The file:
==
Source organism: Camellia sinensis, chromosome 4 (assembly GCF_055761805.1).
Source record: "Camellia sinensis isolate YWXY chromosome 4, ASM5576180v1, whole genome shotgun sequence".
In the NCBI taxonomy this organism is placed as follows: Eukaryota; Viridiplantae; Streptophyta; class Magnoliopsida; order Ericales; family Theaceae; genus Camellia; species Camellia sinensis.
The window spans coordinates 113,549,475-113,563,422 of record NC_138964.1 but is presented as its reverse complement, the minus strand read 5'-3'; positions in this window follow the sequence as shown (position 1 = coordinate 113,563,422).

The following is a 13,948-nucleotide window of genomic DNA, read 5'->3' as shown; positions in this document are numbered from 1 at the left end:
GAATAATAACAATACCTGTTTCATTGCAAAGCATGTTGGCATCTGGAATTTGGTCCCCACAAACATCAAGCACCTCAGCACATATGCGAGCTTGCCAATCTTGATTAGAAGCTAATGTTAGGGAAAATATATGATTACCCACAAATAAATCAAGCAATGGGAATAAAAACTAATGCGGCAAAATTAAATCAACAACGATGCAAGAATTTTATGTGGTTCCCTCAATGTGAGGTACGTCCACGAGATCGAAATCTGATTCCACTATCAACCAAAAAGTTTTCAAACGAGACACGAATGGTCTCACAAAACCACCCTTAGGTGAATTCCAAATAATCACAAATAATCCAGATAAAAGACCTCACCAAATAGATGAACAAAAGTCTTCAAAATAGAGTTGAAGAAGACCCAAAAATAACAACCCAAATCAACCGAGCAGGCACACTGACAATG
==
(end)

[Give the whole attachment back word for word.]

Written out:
Source organism: Camellia sinensis, chromosome 4 (assembly GCF_055761805.1).
Source record: "Camellia sinensis isolate YWXY chromosome 4, ASM5576180v1, whole genome shotgun sequence".
In the NCBI taxonomy this organism is placed as follows: Eukaryota; Viridiplantae; Streptophyta; class Magnoliopsida; order Ericales; family Theaceae; genus Camellia; species Camellia sinensis.
The window spans coordinates 113,549,475-113,563,422 of record NC_138964.1 but is presented as its reverse complement, the minus strand read 5'-3'; positions in this window follow the sequence as shown (position 1 = coordinate 113,563,422).

The following is a 13,948-nucleotide window of genomic DNA, read 5'->3' as shown; positions in this document are numbered from 1 at the left end:
GAATAATAACAATACCTGTTTCATTGCAAAGCATGTTGGCATCTGGAATTTGGTCCCCACAAACATCAAGCACCTCAGCACATATGCGAGCTTGCCAATCTTGATTAGAAGCTAATGTTAGGGAAAATATATGATTACCCACAAATAAATCAAGCAATGGGAATAAAAACTAATGCGGCAAAATTAAATCAACAACGATGCAAGAATTTTATGTGGTTCCCTCAATGTGAGGTACGTCCACGAGATCGAAATCTGATTCCACTATCAACCAAAAAGTTTTCAAACGAGACACGAATGGTCTCACAAAACCACCCTTAGGTGAATTCCAAATAATCACAAATAATCCAGATAAAAGACCTCACCAAATAGATGAACAAAAGTCTTCAAAATAGAGTTGAAGAAGACCCAAAAATAACAACCCAAATCAACCGAGCAGGCACACTGACAATG